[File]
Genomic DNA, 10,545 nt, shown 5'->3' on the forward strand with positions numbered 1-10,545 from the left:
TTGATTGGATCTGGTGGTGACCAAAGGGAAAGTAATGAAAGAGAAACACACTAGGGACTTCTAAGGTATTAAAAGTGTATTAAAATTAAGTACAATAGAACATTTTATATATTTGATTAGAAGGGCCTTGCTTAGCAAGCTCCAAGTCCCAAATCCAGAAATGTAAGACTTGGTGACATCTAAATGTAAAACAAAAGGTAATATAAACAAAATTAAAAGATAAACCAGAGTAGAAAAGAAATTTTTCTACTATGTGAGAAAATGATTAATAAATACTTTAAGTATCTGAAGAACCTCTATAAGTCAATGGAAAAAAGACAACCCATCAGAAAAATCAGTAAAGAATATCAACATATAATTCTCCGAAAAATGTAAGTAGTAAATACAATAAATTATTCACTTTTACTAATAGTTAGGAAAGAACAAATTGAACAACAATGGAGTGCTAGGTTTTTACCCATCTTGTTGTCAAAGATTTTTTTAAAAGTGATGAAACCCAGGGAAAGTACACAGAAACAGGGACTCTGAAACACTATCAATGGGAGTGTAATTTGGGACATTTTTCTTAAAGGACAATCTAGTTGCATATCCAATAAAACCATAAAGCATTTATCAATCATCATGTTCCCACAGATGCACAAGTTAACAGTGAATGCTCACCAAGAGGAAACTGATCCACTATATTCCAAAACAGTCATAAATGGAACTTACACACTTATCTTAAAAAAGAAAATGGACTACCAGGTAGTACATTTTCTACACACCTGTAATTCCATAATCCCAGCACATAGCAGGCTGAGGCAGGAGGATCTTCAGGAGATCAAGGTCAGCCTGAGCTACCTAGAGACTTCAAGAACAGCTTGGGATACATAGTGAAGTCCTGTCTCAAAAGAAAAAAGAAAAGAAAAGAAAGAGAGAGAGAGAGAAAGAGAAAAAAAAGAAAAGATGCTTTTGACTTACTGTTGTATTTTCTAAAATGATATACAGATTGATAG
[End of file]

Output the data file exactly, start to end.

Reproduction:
Genomic DNA, 10,545 nt, shown 5'->3' on the forward strand with positions numbered 1-10,545 from the left:
TTGATTGGATCTGGTGGTGACCAAAGGGAAAGTAATGAAAGAGAAACACACTAGGGACTTCTAAGGTATTAAAAGTGTATTAAAATTAAGTACAATAGAACATTTTATATATTTGATTAGAAGGGCCTTGCTTAGCAAGCTCCAAGTCCCAAATCCAGAAATGTAAGACTTGGTGACATCTAAATGTAAAACAAAAGGTAATATAAACAAAATTAAAAGATAAACCAGAGTAGAAAAGAAATTTTTCTACTATGTGAGAAAATGATTAATAAATACTTTAAGTATCTGAAGAACCTCTATAAGTCAATGGAAAAAAGACAACCCATCAGAAAAATCAGTAAAGAATATCAACATATAATTCTCCGAAAAATGTAAGTAGTAAATACAATAAATTATTCACTTTTACTAATAGTTAGGAAAGAACAAATTGAACAACAATGGAGTGCTAGGTTTTTACCCATCTTGTTGTCAAAGATTTTTTTAAAAGTGATGAAACCCAGGGAAAGTACACAGAAACAGGGACTCTGAAACACTATCAATGGGAGTGTAATTTGGGACATTTTTCTTAAAGGACAATCTAGTTGCATATCCAATAAAACCATAAAGCATTTATCAATCATCATGTTCCCACAGATGCACAAGTTAACAGTGAATGCTCACCAAGAGGAAACTGATCCACTATATTCCAAAACAGTCATAAATGGAACTTACACACTTATCTTAAAAAAGAAAATGGACTACCAGGTAGTACATTTTCTACACACCTGTAATTCCATAATCCCAGCACATAGCAGGCTGAGGCAGGAGGATCTTCAGGAGATCAAGGTCAGCCTGAGCTACCTAGAGACTTCAAGAACAGCTTGGGATACATAGTGAAGTCCTGTCTCAAAAGAAAAAAGAAAAGAAAAGAAAGAGAGAGAGAGAGAAAGAGAAAAAAAAGAAAAGATGCTTTTGACTTACTGTTGTATTTTCTAAAATGATATACAGATTGATAG